|Free Trade Agreements with Panama, Colombia, and South Korea|
|News Releases - Business, Economy & Finance|
|Written by Grassley Press|
|Friday, 14 October 2011 10:08|
The topic of the day is jobs. The question gets asked a lot: What policies can we implement to create jobs? With more than 9 percent unemployment in this country, we should be talking about how to create jobs.
The truth is, for years we have known one clear and simple way to create jobs and stimulate growth in our economy. It would create and support thousands of jobs, possibly even hundreds of thousands of jobs.
Of course I am talking about implementing the trade deals reached with Panama, South Korea, and Colombia that we entered into back in 2006 and 2007. I have pushed for passage of these deals for nearly five years.
Yet, congressional Democrats and, later, President Obama, continued to put up barriers that prevented their consideration and passage. There is no clearer and easier way of creating jobs in the near term than passing the implementing bills now before us and sending them to the President.
According to the National Association of Manufacturers, 100,000 jobs will be created by the implementation of these trade deals. There are estimates from other sources that suggest the number of jobs created may be even higher.
The Obama administration estimates the Korea trade deal alone will create 70,000 additional jobs for the U.S. work force.
Not only do these trade deals expand opportunities for U.S. workers, but they also present tremendous opportunities for American farmers. It is estimated the Korean deal could increase the price farmers receive for their hogs by $10 per hog
The Colombian deal will level the playing field for U.S. corn farmers so they can begin to reclaim some of the market share they lost due to high tariffs.
The agreement with Panama will bring about better opportunities for a variety of agriculture products including beef, poultry, and pork, just to name a few.
I came down to the Senate floor today to express my support for these trade deals and urge passage. We have been waiting a long time to get to this point, and I am eager to cast my vote in support of all three deals.
But as the finish line nears on these deals, the American people should be asking why President Obama has dragged his feet on these for so long.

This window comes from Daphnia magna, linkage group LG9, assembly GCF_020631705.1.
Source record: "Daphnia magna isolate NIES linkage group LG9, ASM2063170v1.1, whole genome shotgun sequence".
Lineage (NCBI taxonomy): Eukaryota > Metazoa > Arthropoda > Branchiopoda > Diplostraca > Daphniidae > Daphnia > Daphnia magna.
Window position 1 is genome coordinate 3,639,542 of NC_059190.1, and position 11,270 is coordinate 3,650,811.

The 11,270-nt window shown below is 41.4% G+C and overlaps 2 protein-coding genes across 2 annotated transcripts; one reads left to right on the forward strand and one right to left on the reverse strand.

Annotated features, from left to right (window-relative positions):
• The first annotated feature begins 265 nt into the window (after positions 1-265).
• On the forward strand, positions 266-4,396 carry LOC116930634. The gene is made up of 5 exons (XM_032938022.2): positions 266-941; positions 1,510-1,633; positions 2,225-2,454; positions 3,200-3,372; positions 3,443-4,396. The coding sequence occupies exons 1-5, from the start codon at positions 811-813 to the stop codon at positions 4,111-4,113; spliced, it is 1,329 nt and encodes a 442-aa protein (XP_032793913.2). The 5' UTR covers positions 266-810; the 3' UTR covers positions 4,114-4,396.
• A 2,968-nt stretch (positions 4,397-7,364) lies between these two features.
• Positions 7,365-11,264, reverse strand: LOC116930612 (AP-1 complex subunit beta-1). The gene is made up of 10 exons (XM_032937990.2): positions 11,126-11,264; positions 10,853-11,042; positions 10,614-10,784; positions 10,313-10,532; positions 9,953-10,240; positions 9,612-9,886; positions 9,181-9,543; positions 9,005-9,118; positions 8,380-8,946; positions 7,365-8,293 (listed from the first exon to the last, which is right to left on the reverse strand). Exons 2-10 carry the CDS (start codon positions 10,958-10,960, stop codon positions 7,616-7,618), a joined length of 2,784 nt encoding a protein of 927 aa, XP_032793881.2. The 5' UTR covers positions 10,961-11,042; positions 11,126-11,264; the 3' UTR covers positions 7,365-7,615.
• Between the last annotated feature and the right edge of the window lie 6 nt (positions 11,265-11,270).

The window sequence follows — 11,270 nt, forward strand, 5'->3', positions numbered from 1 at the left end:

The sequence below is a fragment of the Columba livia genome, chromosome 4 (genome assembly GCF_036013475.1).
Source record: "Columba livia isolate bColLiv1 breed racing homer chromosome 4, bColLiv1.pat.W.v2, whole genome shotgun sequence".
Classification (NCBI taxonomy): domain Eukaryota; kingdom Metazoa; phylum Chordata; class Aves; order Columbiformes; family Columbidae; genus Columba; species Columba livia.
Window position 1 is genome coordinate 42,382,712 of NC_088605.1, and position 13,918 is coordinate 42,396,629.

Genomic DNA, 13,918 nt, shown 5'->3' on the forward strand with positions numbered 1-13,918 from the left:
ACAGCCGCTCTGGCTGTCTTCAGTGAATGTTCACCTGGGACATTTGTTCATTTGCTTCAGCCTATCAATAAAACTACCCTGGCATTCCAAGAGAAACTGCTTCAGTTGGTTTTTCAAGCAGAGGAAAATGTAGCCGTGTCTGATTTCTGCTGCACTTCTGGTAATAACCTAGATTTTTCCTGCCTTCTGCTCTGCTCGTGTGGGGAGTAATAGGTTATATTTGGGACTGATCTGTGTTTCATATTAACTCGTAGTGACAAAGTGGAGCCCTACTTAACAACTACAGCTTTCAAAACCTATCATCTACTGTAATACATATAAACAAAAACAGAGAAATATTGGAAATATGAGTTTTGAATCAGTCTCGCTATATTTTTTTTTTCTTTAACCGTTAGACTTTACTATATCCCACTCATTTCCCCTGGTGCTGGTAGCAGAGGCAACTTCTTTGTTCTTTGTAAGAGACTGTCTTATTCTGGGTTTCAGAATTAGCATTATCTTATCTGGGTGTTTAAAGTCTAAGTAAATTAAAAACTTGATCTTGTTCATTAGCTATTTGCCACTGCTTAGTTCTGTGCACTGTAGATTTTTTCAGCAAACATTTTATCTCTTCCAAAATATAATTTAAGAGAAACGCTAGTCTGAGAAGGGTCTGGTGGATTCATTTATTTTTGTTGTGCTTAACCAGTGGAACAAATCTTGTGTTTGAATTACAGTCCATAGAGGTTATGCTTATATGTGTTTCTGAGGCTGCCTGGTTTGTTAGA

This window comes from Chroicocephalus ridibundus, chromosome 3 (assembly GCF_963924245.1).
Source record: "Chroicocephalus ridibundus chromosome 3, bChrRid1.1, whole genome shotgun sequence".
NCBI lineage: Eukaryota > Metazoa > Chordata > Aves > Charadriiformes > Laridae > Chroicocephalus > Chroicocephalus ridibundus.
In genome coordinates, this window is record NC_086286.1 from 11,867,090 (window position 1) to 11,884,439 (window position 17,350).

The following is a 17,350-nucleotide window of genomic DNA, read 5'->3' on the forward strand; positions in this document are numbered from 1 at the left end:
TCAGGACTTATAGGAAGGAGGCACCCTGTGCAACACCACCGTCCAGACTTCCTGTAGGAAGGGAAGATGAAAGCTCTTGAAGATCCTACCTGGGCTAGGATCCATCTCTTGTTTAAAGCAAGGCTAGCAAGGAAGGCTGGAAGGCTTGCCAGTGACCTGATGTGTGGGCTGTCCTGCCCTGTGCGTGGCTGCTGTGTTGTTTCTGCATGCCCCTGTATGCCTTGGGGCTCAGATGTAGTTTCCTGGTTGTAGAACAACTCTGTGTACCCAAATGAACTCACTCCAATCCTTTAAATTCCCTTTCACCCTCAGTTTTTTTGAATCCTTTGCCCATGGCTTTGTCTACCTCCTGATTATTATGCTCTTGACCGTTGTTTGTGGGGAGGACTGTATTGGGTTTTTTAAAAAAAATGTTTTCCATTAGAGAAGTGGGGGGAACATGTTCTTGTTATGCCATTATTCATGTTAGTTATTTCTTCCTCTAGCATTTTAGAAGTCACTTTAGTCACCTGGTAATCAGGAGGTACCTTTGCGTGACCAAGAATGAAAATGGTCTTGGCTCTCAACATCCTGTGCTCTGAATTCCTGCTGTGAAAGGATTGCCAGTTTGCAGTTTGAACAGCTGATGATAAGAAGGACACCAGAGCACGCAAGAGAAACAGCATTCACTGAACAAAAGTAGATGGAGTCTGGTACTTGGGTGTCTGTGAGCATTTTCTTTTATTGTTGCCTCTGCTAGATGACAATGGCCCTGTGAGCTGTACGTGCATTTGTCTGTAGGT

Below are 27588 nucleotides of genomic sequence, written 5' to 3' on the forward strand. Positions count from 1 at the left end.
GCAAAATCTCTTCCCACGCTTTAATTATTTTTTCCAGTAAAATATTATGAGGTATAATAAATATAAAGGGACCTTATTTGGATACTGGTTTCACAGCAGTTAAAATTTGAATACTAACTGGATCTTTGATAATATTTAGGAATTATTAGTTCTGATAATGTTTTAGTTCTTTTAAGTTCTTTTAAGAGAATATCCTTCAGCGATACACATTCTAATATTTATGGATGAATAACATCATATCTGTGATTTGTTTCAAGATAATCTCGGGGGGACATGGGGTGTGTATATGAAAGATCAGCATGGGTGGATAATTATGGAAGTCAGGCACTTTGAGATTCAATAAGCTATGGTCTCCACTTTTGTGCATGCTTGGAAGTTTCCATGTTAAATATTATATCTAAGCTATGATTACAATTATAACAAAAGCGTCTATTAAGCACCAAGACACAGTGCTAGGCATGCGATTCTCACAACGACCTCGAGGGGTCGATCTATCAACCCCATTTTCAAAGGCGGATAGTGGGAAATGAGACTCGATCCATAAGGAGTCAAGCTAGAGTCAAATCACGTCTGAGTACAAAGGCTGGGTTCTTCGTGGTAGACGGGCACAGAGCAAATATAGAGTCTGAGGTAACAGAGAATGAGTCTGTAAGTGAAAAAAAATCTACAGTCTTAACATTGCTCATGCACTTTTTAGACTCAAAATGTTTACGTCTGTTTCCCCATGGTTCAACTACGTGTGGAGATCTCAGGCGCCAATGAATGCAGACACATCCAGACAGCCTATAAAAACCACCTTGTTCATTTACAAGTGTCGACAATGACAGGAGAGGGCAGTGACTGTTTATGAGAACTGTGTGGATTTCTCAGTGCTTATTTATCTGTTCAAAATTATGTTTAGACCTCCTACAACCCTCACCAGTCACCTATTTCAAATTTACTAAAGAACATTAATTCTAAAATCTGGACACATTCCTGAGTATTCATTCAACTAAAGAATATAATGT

The President has wasted time and tax dollars with stimulus programs, which did not produce any measureable amount of jobs. The stimulus plan failed to do what President Obama promised Americans. Now he wants to try it again with yet another costly stimulus program.
We don’t need more government spending to create jobs; we know that doesn’t work. Rather, we should be doing what we know works.
We need to continue opening markets for U.S. exports. I could go into the other ways to stimulate our economy such as providing businesses with more certainty by reining in unnecessary regulations, but I will save that for another time.
We need to pass these trade deals, and we need to do it now. American workers need them now. But let’s not stop there.
The President can provide certainty to businesses, farmers, and workers in this way; he can renew his commitment to expanding trade opportunities.
In January 2010 the President said he wanted to double exports by 2015, which was welcome news. But actions speak louder than words, Mr. President. You have repeatedly delayed these trade deals, your administration has routinely dodged the question of when you will request trade promotion authority, and you have not laid out a clear strategic plan for in fact reaching the trade goal you expressed at the beginning of 2010.
We are now nearly two years further down the road. While it may be tough to reach the goal of doubling exports by 2015, we can still push on toward that goal. The more we do to open new markets and then get out of the way, the more it will help this struggling economy.
I have three steps to continue helping U.S. businesses, farmers, and most of all workers. First, we pass these three trade deals now, with no more political gamesmanship by this administration. Second, Congress passes trade promotion authority so the administration can responsibly seek out opportunities for greater market access for U.S. products. And finally, the administration makes it a top priority to actually seek out more opportunities for opening foreign markets for U.S. products.
We live in a global economy. We once led the way in forming trade agreements and expanding trade relationships. But we have lost our way under the Obama administration. We need to re-establish our position as the world leader in opening and expanding markets. Passing these trade deals is a crucial, and long overdue, first step.
I urge my colleagues to help U.S. businesses, farmers, and workers by voting in support of the Panama, Colombia, and South Korea trade deals.
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